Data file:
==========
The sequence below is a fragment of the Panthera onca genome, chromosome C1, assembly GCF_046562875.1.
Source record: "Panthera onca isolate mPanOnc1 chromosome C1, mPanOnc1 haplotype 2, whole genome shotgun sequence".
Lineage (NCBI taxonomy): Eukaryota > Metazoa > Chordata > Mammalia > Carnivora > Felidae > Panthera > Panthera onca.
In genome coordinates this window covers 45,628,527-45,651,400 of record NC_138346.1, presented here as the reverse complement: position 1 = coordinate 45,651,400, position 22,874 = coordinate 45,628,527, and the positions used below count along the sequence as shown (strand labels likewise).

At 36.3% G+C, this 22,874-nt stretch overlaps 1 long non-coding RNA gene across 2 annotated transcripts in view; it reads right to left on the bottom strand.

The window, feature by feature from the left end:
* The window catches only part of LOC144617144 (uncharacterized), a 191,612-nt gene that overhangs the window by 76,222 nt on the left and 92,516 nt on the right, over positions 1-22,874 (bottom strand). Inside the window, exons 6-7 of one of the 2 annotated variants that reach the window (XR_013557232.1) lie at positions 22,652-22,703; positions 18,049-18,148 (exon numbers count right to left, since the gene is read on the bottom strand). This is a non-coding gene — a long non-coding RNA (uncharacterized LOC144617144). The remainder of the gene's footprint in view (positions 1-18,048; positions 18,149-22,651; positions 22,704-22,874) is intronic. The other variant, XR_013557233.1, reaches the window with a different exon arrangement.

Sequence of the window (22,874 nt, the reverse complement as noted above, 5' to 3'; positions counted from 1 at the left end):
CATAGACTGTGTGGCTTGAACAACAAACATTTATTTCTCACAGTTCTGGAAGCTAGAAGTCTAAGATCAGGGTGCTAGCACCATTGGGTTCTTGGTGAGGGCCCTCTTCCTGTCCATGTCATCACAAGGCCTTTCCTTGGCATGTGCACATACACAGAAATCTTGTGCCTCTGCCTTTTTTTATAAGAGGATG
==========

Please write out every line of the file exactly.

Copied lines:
The sequence below is a fragment of the Panthera onca genome, chromosome C1, assembly GCF_046562875.1.
Source record: "Panthera onca isolate mPanOnc1 chromosome C1, mPanOnc1 haplotype 2, whole genome shotgun sequence".
Lineage (NCBI taxonomy): Eukaryota > Metazoa > Chordata > Mammalia > Carnivora > Felidae > Panthera > Panthera onca.
In genome coordinates this window covers 45,628,527-45,651,400 of record NC_138346.1, presented here as the reverse complement: position 1 = coordinate 45,651,400, position 22,874 = coordinate 45,628,527, and the positions used below count along the sequence as shown (strand labels likewise).

At 36.3% G+C, this 22,874-nt stretch overlaps 1 long non-coding RNA gene across 2 annotated transcripts in view; it reads right to left on the bottom strand.

The window, feature by feature from the left end:
* The window catches only part of LOC144617144 (uncharacterized), a 191,612-nt gene that overhangs the window by 76,222 nt on the left and 92,516 nt on the right, over positions 1-22,874 (bottom strand). Inside the window, exons 6-7 of one of the 2 annotated variants that reach the window (XR_013557232.1) lie at positions 22,652-22,703; positions 18,049-18,148 (exon numbers count right to left, since the gene is read on the bottom strand). This is a non-coding gene — a long non-coding RNA (uncharacterized LOC144617144). The remainder of the gene's footprint in view (positions 1-18,048; positions 18,149-22,651; positions 22,704-22,874) is intronic. The other variant, XR_013557233.1, reaches the window with a different exon arrangement.

Sequence of the window (22,874 nt, the reverse complement as noted above, 5' to 3'; positions counted from 1 at the left end):
CATAGACTGTGTGGCTTGAACAACAAACATTTATTTCTCACAGTTCTGGAAGCTAGAAGTCTAAGATCAGGGTGCTAGCACCATTGGGTTCTTGGTGAGGGCCCTCTTCCTGTCCATGTCATCACAAGGCCTTTCCTTGGCATGTGCACATACACAGAAATCTTGTGCCTCTGCCTTTTTTTATAAGAGGATG